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Last Updated: Monday, 3 July 2006, 17:09 GMT 18:09 UK
Rate fears rise on factory data
Ford production line
Strong UK manufacturing data boosts rate rise prospects
Economic statistics released on Monday have boosted the chances of an interest rate rise by the end of the year.

A key index of factory activity has grown at the fastest pace for nearly two years in June.

This has increased pressure on prices and adds to the belief that the Bank of England will raise rates.

But official figures showed that growth in services sector output slowed in April compared to the last quarter.

Strong productivity

Business services and transport both grew, but this good news was offset by weak data from hotels, restaurants and the distribution sector where car sales fell.

Overall, the service sector - which makes up 74% of the economy - grew by 0.5% in the three months to April, compared to 0.7% in the previous quarter.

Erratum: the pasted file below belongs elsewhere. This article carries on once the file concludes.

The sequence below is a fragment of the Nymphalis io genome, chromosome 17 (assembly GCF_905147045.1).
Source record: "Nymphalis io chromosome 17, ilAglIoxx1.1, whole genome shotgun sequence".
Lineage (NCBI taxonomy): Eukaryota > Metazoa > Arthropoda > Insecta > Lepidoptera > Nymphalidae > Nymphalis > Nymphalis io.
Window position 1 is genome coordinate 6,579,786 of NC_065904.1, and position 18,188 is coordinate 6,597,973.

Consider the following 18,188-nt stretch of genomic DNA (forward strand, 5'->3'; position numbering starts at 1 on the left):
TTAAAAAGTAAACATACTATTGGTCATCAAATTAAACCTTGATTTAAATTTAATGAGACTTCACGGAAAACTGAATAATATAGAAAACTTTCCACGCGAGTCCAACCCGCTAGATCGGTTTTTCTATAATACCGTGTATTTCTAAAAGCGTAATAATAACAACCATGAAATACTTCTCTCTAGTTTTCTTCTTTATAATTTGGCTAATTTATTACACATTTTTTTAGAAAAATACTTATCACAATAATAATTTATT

However, manufacturing output, as measured by the purchasing managers index, rose to 55.4 in June, compared to 53.4 in May. Any figure above 50 indicates that the sector is expanding.

Treasury minister Ed Balls claimed economic expansion would continue during 2006.

"The underlying trends now show the economy is strong," he said.

Other official figures showed UK productivity growth rose to 1.5% on the year during the first quarter of 2006, the highest rate of growth since the third quarter of 2004.

In the long run, higher productivity, or output per worker, leads to higher living standards, and economists are concerned that the UK has been lagging behind European rivals in recent years.

Heatwave effect

Office productivity may slump during the current heatwave, according to a separate survey of 1,500 employees from recruitment agency Office Angels.

More than 80% of office workers said they found it difficult to concentrate during hot weather and 62% admitted normal tasks took longer to accomplish.

With a third of UK offices lacking air conditioning the survey half of the workers quizzed admitted to arriving late for work or taking long lunch breaks when temperatures soar.

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